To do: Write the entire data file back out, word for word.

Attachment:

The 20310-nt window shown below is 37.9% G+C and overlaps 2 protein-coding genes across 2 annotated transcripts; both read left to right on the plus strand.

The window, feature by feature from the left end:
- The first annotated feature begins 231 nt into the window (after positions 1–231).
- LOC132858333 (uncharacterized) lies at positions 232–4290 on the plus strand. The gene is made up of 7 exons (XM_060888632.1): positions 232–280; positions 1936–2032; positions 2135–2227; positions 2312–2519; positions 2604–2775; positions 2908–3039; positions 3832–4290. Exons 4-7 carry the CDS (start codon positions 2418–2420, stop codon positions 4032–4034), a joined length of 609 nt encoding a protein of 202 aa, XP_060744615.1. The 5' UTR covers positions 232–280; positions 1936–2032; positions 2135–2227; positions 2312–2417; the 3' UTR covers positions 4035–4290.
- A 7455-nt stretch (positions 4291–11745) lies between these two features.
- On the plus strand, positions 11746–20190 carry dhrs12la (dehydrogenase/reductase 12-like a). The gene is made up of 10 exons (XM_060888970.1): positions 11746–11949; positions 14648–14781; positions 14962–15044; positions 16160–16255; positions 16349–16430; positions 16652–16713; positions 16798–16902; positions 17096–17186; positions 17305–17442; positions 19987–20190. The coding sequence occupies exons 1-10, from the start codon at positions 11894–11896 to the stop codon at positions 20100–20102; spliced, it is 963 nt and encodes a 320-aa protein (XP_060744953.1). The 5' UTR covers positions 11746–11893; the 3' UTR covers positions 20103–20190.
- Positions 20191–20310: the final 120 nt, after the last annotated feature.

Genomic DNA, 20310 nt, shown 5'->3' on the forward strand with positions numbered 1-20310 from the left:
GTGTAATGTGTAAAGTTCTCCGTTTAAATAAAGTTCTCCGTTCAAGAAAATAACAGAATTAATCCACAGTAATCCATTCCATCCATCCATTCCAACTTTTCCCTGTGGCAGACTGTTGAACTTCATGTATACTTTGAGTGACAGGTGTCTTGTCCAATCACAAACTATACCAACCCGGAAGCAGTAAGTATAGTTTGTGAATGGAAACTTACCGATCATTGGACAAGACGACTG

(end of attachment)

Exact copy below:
The 20310-nt window shown below is 37.9% G+C and overlaps 2 protein-coding genes across 2 annotated transcripts; both read left to right on the plus strand.

The window, feature by feature from the left end:
- The first annotated feature begins 231 nt into the window (after positions 1–231).
- LOC132858333 (uncharacterized) lies at positions 232–4290 on the plus strand. The gene is made up of 7 exons (XM_060888632.1): positions 232–280; positions 1936–2032; positions 2135–2227; positions 2312–2519; positions 2604–2775; positions 2908–3039; positions 3832–4290. Exons 4-7 carry the CDS (start codon positions 2418–2420, stop codon positions 4032–4034), a joined length of 609 nt encoding a protein of 202 aa, XP_060744615.1. The 5' UTR covers positions 232–280; positions 1936–2032; positions 2135–2227; positions 2312–2417; the 3' UTR covers positions 4035–4290.
- A 7455-nt stretch (positions 4291–11745) lies between these two features.
- On the plus strand, positions 11746–20190 carry dhrs12la (dehydrogenase/reductase 12-like a). The gene is made up of 10 exons (XM_060888970.1): positions 11746–11949; positions 14648–14781; positions 14962–15044; positions 16160–16255; positions 16349–16430; positions 16652–16713; positions 16798–16902; positions 17096–17186; positions 17305–17442; positions 19987–20190. The coding sequence occupies exons 1-10, from the start codon at positions 11894–11896 to the stop codon at positions 20100–20102; spliced, it is 963 nt and encodes a 320-aa protein (XP_060744953.1). The 5' UTR covers positions 11746–11893; the 3' UTR covers positions 20103–20190.
- Positions 20191–20310: the final 120 nt, after the last annotated feature.

Genomic DNA, 20310 nt, shown 5'->3' on the forward strand with positions numbered 1-20310 from the left:
GTGTAATGTGTAAAGTTCTCCGTTTAAATAAAGTTCTCCGTTCAAGAAAATAACAGAATTAATCCACAGTAATCCATTCCATCCATCCATTCCAACTTTTCCCTGTGGCAGACTGTTGAACTTCATGTATACTTTGAGTGACAGGTGTCTTGTCCAATCACAAACTATACCAACCCGGAAGCAGTAAGTATAGTTTGTGAATGGAAACTTACCGATCATTGGACAAGACGACTG